One of the historic things about this prison is the fact that Al Capone was incarcerated here.  To “commemorate” that, a re-creation of his cell can be found in the “hub” of the “wagon wheel.”  The cell’s contents are based on a newspaper article that described in detail how Capone’s cell was furnished and also a bit about his cell-mate.  The article is on display outside the cell.

A re-creation of Al Capone’s cell. Nikon Z7 with Z 14-24mm lens.

 

A couple of the “spokes” were 2 stories and we were able to climb the stairs to the 2nd story in one of them.

Two Story “Spoke” with Large Skylight – Nikon Z7 with 14-24mm lens.

 

2 Story “spoke” from the 2nd Story. Nikon Z7 with Z 14-24mm lens.

 

Several of the “spokes” have been left to crumble.  I am not sure if they will be doing anything with them in the future.

One of the crumbling chaotic “spokes”. Nikon Z7 with 14-24mm lens.

 

Although most of the viewable cells were very dark, there were a few that had a bit of color.  There had been some artists incarcerated here!

Skylight showing a bit of blue color on the walls of a cell. Nikon Z7 with Z 14-24 mm lens.

 

A very colorful cell for a prison! Nikon Z7 with 14-24mm lens.

 

There were a couple of “special” cells I had heard about, so I found the gift store where I purchased my Eastern State Penitentiary coffee cup and got the directions to the cells.

I had seen many images of the special cell with the barber chair.  Supposedly each spoke had a barber cell but only 2 can be seen.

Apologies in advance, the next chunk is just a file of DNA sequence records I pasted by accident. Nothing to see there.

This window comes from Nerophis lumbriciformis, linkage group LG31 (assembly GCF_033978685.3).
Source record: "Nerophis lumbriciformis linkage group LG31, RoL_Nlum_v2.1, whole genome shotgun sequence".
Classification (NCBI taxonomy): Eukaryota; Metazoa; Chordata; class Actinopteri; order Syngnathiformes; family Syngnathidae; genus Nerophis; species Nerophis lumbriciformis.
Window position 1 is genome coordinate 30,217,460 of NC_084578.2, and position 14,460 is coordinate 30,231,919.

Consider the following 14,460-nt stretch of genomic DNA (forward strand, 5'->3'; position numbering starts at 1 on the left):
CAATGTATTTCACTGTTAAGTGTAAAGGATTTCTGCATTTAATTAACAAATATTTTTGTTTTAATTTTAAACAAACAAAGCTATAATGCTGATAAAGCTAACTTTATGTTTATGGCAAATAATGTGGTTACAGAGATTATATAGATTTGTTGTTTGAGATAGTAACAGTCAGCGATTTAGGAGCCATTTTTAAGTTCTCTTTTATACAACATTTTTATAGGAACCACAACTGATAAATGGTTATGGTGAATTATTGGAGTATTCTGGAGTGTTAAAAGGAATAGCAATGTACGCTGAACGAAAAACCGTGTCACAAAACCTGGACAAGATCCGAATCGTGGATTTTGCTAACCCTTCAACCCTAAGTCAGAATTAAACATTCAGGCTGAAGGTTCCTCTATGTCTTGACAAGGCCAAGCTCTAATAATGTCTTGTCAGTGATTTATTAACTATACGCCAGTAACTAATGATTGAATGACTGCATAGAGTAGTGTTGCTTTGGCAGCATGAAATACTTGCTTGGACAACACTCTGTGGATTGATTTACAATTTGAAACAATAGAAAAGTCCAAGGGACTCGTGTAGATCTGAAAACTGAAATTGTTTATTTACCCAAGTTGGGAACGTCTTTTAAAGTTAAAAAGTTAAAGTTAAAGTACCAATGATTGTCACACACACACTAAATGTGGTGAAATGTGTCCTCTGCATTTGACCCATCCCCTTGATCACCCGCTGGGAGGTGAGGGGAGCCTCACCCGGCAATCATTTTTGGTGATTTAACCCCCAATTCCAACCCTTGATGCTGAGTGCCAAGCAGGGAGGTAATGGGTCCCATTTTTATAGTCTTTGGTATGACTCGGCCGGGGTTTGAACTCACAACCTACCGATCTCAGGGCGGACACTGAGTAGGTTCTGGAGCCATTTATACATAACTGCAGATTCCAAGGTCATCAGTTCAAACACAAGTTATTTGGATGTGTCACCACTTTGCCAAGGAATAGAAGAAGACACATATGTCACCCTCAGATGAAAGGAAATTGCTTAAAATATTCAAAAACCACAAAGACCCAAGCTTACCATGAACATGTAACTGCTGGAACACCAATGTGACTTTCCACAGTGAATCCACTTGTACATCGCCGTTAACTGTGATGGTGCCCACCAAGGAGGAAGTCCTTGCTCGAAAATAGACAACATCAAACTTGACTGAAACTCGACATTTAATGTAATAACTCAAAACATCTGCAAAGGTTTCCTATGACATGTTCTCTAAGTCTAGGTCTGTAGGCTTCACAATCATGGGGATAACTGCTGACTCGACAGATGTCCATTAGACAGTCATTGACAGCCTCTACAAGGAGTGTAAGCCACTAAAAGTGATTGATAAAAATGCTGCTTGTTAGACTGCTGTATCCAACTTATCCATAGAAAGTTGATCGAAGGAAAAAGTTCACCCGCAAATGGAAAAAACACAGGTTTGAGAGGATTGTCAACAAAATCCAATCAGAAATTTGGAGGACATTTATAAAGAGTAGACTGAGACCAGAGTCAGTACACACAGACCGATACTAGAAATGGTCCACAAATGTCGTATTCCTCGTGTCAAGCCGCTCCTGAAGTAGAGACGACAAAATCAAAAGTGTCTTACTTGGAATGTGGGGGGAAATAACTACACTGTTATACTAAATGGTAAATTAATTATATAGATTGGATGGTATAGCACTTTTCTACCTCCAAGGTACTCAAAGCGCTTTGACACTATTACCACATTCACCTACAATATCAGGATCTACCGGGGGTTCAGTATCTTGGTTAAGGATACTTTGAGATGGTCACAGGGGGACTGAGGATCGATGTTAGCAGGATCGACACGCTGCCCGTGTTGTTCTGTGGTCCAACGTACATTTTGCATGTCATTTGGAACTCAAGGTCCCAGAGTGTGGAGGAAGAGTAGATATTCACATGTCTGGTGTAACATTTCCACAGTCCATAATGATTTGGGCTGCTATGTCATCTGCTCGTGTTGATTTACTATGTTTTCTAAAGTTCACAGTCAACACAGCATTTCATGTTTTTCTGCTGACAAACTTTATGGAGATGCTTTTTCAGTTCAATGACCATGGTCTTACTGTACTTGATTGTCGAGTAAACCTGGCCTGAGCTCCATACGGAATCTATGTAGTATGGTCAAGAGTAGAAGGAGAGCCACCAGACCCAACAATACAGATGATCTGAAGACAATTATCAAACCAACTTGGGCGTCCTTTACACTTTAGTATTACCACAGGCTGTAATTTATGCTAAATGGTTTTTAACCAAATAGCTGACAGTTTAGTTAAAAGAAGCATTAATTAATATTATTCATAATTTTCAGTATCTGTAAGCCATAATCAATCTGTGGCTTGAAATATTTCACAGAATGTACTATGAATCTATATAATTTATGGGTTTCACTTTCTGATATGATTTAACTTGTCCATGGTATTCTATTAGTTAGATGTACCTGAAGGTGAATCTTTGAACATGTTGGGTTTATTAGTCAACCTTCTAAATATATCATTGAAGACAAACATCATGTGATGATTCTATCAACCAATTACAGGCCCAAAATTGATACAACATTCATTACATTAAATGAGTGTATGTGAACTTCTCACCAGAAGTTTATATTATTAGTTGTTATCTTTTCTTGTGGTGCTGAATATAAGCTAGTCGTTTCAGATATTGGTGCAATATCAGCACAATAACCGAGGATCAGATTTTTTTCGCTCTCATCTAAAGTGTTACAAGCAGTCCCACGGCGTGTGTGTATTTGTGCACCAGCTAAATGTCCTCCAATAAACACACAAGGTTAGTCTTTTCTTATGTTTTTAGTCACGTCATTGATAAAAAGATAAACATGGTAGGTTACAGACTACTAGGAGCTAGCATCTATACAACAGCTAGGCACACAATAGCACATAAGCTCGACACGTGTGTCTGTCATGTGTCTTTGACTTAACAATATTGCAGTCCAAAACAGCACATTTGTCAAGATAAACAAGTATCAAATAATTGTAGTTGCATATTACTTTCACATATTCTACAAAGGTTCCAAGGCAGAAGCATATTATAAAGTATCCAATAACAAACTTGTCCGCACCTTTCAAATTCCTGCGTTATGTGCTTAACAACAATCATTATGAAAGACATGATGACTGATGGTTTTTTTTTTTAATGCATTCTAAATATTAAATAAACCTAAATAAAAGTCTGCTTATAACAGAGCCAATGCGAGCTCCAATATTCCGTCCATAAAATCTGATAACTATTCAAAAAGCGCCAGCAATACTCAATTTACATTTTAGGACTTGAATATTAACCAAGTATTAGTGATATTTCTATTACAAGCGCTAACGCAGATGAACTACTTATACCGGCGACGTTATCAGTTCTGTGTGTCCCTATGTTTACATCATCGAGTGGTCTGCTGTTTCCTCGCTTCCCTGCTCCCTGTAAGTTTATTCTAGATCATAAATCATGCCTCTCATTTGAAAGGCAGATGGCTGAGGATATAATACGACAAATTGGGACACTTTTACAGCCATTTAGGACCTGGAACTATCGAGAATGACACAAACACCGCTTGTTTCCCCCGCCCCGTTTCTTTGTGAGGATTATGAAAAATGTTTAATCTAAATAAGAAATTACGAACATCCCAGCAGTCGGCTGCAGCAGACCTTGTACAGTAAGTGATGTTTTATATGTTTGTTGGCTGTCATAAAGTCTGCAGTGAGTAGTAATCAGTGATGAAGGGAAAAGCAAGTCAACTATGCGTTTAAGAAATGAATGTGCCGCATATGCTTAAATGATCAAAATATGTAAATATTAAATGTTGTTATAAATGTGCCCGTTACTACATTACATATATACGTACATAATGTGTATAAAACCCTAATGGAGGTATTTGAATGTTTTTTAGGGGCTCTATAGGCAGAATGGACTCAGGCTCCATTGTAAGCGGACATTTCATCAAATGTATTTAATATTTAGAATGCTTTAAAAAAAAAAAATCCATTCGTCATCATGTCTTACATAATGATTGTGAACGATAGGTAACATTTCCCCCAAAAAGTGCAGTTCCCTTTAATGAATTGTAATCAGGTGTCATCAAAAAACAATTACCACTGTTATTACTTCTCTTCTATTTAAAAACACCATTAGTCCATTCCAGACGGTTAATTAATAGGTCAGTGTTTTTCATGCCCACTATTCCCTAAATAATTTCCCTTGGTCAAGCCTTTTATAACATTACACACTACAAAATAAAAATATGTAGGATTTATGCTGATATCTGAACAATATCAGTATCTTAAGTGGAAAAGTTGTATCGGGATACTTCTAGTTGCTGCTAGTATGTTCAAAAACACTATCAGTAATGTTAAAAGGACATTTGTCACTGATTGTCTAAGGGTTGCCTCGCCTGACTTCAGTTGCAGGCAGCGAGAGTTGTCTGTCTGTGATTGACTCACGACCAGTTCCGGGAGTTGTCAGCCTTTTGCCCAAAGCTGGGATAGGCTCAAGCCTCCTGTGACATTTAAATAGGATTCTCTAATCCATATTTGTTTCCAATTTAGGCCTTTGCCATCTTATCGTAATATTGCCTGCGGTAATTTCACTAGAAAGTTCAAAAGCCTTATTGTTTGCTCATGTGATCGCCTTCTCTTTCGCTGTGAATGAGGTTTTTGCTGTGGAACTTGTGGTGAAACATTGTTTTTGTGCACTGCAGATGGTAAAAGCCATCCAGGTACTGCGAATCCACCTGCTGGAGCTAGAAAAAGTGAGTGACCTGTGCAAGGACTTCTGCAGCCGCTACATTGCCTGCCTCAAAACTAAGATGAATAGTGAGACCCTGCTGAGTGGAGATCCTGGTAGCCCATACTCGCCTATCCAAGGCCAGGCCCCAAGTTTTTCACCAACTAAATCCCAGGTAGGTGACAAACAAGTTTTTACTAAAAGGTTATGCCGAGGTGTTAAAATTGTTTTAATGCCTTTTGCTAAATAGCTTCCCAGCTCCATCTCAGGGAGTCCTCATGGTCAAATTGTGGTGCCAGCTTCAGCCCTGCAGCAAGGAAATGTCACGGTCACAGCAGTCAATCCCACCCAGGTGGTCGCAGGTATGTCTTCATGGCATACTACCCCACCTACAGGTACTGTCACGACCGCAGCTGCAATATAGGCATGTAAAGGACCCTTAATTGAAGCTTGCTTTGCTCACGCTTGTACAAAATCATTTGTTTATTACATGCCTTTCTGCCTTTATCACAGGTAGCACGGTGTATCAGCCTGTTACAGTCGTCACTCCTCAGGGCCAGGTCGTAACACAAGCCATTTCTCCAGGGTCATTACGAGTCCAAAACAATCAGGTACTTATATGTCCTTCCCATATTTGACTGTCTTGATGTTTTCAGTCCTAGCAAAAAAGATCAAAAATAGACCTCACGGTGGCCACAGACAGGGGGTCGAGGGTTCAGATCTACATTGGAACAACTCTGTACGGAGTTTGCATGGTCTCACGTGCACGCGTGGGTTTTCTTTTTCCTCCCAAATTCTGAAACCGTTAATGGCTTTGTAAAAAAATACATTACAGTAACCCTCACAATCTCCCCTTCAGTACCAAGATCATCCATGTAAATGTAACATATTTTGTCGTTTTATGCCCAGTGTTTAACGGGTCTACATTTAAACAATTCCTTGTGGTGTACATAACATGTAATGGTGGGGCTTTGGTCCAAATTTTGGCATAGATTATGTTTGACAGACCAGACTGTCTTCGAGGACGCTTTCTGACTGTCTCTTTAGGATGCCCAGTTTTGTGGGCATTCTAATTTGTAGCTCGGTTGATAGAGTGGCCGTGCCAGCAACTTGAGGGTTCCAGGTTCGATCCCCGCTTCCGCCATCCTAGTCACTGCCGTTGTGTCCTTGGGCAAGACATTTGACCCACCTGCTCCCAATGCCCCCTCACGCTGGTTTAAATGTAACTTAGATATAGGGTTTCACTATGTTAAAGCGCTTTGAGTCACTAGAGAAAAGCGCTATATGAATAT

The Red Barber Chair – Nikon Z7 with the Z 14-24mm lens

 

Lay Back and Enjoy the Shave! Nikon Z7 with Z 14-24mm lens.

 

The other special area was the Hospital Wing in one of the “spokes”.   They give guided tours of this area but we had missed the time so maybe next time???

Looking into the Hospital Wing. Nikon Z7 with Z 14-24mm lens.

 

I took one more image of the other side of the “hub” and then we took the exit “spoke” back out into the dreary day!

Three more of the “spokes” from the “hub” of the “wagon wheel” design. Nikon Z7 with Z 14-24mm lens.

 

View from across the street from the entrance to Eastern State Penitentiary. Nikon Z7 with 14-24mm lens.

 

A photography tip here:  I embraced the dreary light and when I did my post-processing I created a look that I liked, created a Preset in Lightroom, and then applied that darkness and tone to all of the images.  This keeps the Gallery more coherent.  The actual light was all over the place!

If you are in Philadelphia, take the time to visit this historic museum.  I highly recommend visiting on a cold and rainy day as it could not be nearly as dank and dreary, as a prison like this should be, on a bright and sunny day!

Click on any image to see a larger version OR visit my gallery to see and purchase prints and other items with these and many additional images: Eastern State Penitentiary 

Since one of my photographer companions’ was a car guy, we decided to again stay “inside” and check out a car museum that my friend had heard about from his friend, who happened to own it!   My next blog will be on the Simeone Foundation Automotive Museum.

That is all for now.

Lynn